“Sunflowers make me happy. You need something happy when you’re dealing with this disease,” she said while counting out pills from five bottles meant for her Type 2 diabetes. Keenya Taylor, 52, has good time management skills, from when she wakes up at 4 a.m. to when she goes to bed precisely an hour after dinner. Her diabetes doesn’t entertain spontaneity.
Citizens in the United States experiencing a chronic disease such as diabetes face many complications, from obtaining medications and medical devices to navigating insurance companies, pharmacies, and specialists.
The disorganized and confusing healthcare system forces patients to handle their medications independently, schedule doctor’s appointments and copays, call insurance and drug companies, and plan meals down to the last gram of carbohydrates.
The Ongoing Battle
She uses Metformin and Jardiance for her diabetes, Omeprazole for acid reflux, and Lipitor for her cholesterol. Taylor individually separates each pill and swallows them. She takes a pre-filled syringe of Ozempic from the top shelf of her refrigerator door. On Wednesdays, she injects a 2-milligram dose of the medication with the highlighter-sized device.
The metformin, omeprazole, and cholesterol medication are roughly $2,000 out-of-pocket for a 90-day supply. Only the Ozempic, a brand name for the generic diabetes and weight-loss drug semaglutide, is approximately $3,000 for a 90-day supply, while the Jardiance costs $2,100.
Furthermore, at night, she takes nightly insulin, costing $500 for three months. During the day, she depends on her regular glucose monitor to get updates to her phone. The patch device runs at roughly $90 for two 14-day sensors.
“It’s a constant battle,” Taylor said. “It takes time… you have to do so much leg work.”
In some challenging times, Taylor consults medical device and drug companies for discount cards and coupons. She also requests samples from her doctors, which works for medications like metformin and omeprazole, but recently, it’s been harder to purchase Ozempic.
The Diabetes Dilemma
The American Diabetes Association recently noted that the overall expenses of diabetes in the United States have increased from $245 billion in 2012 to $327 billion in 2017. Ozempic, which increased those costs, was initially licensed for sale in 2017.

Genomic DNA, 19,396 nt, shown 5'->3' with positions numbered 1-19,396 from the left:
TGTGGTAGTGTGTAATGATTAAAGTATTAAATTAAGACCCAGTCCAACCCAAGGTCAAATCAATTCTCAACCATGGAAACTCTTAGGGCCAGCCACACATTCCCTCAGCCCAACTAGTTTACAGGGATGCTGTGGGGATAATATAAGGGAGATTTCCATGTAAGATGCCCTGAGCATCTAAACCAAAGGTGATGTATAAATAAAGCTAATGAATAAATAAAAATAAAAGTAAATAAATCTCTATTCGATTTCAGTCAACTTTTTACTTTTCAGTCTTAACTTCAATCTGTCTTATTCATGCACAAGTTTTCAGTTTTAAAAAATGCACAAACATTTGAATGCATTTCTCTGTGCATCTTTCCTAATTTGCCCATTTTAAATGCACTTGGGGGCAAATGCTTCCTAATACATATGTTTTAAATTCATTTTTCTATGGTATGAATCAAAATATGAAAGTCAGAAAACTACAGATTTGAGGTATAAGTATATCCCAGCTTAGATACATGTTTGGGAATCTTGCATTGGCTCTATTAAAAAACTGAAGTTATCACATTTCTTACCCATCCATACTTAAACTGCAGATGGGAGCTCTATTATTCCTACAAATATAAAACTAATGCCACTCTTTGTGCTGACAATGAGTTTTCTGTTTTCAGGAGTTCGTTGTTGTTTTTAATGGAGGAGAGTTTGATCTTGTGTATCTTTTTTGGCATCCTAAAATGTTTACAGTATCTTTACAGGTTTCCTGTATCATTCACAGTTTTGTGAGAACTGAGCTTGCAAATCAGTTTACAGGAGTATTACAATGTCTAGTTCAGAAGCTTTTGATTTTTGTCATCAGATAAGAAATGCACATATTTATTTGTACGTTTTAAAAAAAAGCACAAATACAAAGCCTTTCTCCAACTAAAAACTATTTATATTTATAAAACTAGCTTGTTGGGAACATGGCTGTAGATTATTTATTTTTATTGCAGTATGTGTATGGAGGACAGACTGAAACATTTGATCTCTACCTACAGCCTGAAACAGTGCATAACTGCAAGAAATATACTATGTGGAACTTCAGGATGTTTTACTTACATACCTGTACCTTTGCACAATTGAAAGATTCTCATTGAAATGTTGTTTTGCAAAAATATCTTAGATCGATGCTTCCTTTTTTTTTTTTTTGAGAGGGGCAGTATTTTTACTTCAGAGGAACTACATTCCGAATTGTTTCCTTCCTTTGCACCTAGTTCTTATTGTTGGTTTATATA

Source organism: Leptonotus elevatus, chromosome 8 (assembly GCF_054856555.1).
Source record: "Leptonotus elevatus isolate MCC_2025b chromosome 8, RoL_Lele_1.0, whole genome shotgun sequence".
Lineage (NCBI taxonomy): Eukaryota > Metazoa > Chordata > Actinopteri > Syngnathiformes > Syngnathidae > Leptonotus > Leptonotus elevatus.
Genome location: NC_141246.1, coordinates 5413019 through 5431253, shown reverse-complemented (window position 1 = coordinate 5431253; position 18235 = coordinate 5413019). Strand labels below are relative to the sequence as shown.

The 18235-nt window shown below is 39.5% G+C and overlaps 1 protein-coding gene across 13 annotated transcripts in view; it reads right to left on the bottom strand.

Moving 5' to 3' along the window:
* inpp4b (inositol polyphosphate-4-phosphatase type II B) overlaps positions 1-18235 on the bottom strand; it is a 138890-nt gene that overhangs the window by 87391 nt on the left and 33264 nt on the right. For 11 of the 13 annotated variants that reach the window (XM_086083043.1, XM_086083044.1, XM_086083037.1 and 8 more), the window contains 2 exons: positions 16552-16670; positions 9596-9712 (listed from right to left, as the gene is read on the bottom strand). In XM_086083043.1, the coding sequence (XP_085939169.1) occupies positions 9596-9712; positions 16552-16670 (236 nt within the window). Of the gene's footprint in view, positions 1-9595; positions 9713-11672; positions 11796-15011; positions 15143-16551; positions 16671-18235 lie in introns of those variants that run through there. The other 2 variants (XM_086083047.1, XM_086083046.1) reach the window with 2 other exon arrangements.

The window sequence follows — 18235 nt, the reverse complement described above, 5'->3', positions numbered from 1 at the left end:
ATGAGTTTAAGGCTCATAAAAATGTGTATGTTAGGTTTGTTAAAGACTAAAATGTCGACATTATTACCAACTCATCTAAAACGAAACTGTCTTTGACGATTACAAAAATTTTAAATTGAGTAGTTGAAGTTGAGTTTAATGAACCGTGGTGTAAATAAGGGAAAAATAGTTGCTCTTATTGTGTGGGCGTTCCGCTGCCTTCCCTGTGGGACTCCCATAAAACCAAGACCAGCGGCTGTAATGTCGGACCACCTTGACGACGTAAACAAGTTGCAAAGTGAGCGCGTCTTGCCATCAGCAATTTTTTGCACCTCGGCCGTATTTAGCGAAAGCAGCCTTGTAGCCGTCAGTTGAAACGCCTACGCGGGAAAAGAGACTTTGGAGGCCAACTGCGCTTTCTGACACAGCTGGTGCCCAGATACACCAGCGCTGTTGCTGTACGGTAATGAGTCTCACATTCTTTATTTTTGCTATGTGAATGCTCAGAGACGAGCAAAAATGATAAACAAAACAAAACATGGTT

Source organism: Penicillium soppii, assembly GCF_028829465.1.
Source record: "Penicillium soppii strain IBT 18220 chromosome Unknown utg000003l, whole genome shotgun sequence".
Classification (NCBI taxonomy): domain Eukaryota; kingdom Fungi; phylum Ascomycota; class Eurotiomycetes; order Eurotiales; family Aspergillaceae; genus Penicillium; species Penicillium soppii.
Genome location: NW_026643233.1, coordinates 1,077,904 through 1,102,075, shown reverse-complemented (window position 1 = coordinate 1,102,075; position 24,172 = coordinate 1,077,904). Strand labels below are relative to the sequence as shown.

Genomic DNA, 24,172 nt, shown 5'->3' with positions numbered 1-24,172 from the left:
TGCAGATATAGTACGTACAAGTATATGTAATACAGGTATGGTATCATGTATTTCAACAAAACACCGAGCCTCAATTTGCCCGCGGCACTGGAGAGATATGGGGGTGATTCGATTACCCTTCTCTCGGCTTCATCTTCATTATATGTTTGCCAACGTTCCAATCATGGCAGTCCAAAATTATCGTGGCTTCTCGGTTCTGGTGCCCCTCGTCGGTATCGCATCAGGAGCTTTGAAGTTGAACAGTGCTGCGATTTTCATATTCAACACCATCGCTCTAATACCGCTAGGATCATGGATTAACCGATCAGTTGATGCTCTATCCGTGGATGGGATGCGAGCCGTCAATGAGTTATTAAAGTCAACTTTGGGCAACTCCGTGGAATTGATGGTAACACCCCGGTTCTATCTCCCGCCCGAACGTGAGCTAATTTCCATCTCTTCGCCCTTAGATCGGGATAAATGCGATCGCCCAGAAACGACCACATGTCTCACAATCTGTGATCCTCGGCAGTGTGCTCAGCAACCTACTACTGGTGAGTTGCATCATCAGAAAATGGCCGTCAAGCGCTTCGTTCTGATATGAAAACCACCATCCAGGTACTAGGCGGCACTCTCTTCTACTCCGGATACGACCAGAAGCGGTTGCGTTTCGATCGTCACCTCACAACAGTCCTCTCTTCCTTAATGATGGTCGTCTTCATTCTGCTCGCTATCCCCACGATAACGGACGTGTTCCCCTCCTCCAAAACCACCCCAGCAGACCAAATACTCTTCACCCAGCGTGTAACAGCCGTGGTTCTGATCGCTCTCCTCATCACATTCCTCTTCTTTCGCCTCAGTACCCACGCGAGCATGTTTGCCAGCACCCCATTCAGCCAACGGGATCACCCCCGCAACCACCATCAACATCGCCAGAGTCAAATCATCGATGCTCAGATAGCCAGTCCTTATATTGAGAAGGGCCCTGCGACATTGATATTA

Ozempic is scarce despite a prescription and adequate coverage. The high demand for it and its sister weight-loss drug, Wegovy, has led to a consistent shortage. Taylor discovered that her sugars increase when she doesn’t use the medicine for a month or two despite maintaining her regimented diet and active lifestyle.
“I don’t have $2,500 sitting in my bank account to pay for pens,” she said. “I’m sure if my life depended on it, if I was going to die tomorrow, you’d find the money. But most people don’t have that just sitting to pay for medication.”
The Physician Shortage Challenge
“You’ll find an endocrinologist, and then they would move and leave and settle practice somewhere else, or they would no longer be in the healthcare system my insurance was in,” Taylor said.
Research found that delays in care may increase the risk of disease and mortality among patients with underlying, preventable, and treatable conditions. A 2021 study discovered that half of diabetes-related lower leg amputations could have been avoided with proper medical care. However, experts claim few specialists are available to meet the growing demand, and others blame the worsening physician shortage.
“There are shortages everywhere,” Wachter said. “Physician burnout rates are very high. Patients are feeling that. Doctors are being asked to do more and more in less time.”
The American Medical Association classifies physician burnout as an epidemic in the U.S. healthcare system, with approximately 63% of physicians indicating signs of burnout, like emotional exhaustion and depersonalization, at least once weekly.
Patients unable to receive timely care from specialists resort to their primary care providers for help. However, Rao said the brunt of care depends on patients’ capacity to self-manage between appointments, which are usually few and far between.
“A lot of that burden we’re putting on patients,” he said. “Patients have to take a huge responsibility in managing their health. That can be overwhelming for patients.”
The healthcare system’s disorganized nature, as well as rising costs and physician shortages, makes living with Type 2 diabetes in the United States challenging. Keenya’s experience shows the immediate need for a more patient-centered approach to chronic disease management, streamlining healthcare processes, and ensuring affordable access to vital medications. Until then, people like Keenya Taylor will struggle to lead fulfilling lives and cope with their chronic conditions.
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